We strive for an architecture that finds its inspiration in the state of being in between, between urban and rural, but always in relationship to both; between a deep respect for tradition and an appreciation of the contemporary; rooted in the local and yet part of a larger international context.

Periphery as a space of possibility
For us at OOPEAA, the notion of the peripheral is an important starting point for creating architecture. It emphasizes the fact that what one sees as the center or as the periphery is always relative to ones own position, and that there is always a distance between the two. We understand the notion of periphery to mean a space of possibility on the borderline between two different worlds. It is about a perspective and about an approach. It is about a space and a moment of transition, of having been something and of being about to become something more. It implies a sense of looking at things from an outside position while embracing the knowledge and understanding offered by an insider. Therefore, the peripheral is not about a geographical position but rather about an attitude that combines experience with a sense of openness and curiosity towards experimentation.


Regardless of scale or context, architecture is always about creating spaces for people and for life. We want to create architecture that is close to people, and also in dialogue with its context.

Creating spaces for people and for life
For us at OOPEAA, the goal in architecture is to create better life. In our work at OOPEAA, a sense of care, an attitude of curiosity and an understanding of the context are key guiding principles. For us at OOPEAA, care means taking responsibility for creating a sustainable foundation for a good life. Curiosity is about being open to new ways of seeing and learning while allowing knowledge from the past to serve as a foundation for creating something new. Context, be it social, cultural, economic or the site itself, is the place where the roots of the past meet the potential of the future growth and development.


Architecture is about communication and collaboration, from the very beginning of the process all the way to the final completed building. It is about learning from past experience and about building for the future.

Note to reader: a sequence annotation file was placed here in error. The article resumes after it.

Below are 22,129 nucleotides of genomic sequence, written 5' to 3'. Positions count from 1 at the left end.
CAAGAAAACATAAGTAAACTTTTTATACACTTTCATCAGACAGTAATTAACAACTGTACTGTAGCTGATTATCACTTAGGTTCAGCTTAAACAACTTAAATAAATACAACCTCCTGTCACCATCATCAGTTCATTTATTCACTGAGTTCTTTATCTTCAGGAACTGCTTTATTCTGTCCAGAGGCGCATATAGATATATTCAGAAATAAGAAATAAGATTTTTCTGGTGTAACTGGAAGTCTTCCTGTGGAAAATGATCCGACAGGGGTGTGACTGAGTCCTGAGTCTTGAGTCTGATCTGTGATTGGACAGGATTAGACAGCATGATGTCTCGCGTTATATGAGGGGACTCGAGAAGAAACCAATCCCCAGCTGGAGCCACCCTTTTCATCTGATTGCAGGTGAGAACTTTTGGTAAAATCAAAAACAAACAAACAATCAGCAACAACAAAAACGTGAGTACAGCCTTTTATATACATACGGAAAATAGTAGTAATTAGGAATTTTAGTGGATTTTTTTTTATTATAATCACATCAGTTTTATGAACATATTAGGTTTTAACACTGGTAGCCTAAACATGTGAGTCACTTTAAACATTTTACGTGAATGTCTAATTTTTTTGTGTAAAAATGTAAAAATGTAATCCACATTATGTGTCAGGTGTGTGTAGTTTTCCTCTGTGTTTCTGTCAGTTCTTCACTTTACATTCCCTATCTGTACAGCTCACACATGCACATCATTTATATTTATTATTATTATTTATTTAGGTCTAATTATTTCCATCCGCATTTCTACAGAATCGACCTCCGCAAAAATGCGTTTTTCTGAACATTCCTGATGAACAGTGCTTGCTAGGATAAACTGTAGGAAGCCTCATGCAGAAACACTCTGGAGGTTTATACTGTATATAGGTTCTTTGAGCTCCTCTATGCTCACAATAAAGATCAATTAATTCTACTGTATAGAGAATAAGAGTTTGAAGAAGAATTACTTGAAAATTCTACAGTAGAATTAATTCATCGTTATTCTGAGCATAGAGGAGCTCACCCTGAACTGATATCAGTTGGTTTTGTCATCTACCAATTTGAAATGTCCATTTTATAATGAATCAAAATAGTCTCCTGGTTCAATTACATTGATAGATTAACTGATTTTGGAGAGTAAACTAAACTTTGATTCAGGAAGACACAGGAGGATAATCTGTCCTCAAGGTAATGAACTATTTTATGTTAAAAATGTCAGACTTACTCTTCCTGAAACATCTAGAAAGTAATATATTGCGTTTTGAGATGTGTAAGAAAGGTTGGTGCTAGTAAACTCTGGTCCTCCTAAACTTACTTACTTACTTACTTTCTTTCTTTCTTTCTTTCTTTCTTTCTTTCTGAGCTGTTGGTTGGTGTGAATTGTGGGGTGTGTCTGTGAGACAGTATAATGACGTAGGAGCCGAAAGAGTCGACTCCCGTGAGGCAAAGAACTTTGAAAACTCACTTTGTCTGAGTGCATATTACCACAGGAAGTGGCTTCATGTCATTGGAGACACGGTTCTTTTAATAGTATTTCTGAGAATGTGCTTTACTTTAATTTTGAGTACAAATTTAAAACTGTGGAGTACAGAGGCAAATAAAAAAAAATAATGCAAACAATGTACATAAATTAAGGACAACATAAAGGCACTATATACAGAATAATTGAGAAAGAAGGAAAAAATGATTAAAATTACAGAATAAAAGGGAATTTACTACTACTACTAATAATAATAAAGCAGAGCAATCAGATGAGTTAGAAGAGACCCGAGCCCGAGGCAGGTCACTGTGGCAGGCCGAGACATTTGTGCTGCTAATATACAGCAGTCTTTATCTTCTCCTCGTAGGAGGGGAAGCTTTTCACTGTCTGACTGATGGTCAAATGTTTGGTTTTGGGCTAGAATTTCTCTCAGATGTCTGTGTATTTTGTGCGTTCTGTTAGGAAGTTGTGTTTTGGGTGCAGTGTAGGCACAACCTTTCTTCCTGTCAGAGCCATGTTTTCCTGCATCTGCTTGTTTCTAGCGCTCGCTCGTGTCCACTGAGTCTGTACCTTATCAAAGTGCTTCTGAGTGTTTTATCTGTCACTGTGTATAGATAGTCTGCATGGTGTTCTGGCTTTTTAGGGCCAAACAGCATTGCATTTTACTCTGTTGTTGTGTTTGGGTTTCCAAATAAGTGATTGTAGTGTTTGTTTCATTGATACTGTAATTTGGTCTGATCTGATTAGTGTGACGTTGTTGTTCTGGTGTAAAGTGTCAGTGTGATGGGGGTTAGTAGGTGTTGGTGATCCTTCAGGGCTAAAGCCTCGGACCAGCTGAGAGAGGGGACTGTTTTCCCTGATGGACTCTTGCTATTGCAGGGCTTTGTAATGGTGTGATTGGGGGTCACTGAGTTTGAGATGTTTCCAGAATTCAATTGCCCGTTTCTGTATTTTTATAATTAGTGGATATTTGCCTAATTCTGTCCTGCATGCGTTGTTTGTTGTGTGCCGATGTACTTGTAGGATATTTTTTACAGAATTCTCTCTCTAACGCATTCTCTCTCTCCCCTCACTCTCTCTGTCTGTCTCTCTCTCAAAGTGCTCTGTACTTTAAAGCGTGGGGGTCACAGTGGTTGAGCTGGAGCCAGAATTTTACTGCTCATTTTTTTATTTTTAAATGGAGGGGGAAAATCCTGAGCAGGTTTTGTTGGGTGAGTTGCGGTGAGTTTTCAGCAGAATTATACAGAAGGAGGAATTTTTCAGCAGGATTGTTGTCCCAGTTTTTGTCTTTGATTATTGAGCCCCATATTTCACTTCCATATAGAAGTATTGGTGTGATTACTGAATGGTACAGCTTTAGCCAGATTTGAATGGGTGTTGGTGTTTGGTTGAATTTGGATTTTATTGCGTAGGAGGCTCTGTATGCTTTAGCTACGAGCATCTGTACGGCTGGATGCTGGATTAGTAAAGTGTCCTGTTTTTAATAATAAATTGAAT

A dialogue between the old and the new
In our approach to architecture we combine new ideas with experience and a sense of respect for tradition and locality. Our objective is to create architecture and milieus that are functional, technically and ecologically sustainable, of aesthetically high quality, and committed to the location. A willingness to courageously explore new ways of doing things and solving challenges is at the core of achieving sustainability. While appreciating the value of the past, we need to be open for new ways of seeing things.

Learning from each other
Sharing knowledge between different parties involved in a building project is essential to creating successful architecture. Collaboration as a way of learning from each other is at the core of the practice of OOPEAA. We have had the great opportunity to learn the appropriate methods of working with wood from the masters of craftsmanship and enjoyed the seamless cooperation with the most skillful of structural engineers.

Range of Work


The portfolio of OOPEAA covers a wide range of projects of varying scales from churches and public buildings, to housing, office buildings and private houses to town planning and urban visions for future development. We have also had the opportunity to do some quite demanding renovations and extensions to historically valuable landmarked buildings. There is a strong emphasis on the development of sustainable solutions on all scales, from individual buildings of to blocks of affordable housing and entire neighborhoods all the way up to the scale of visions for cities.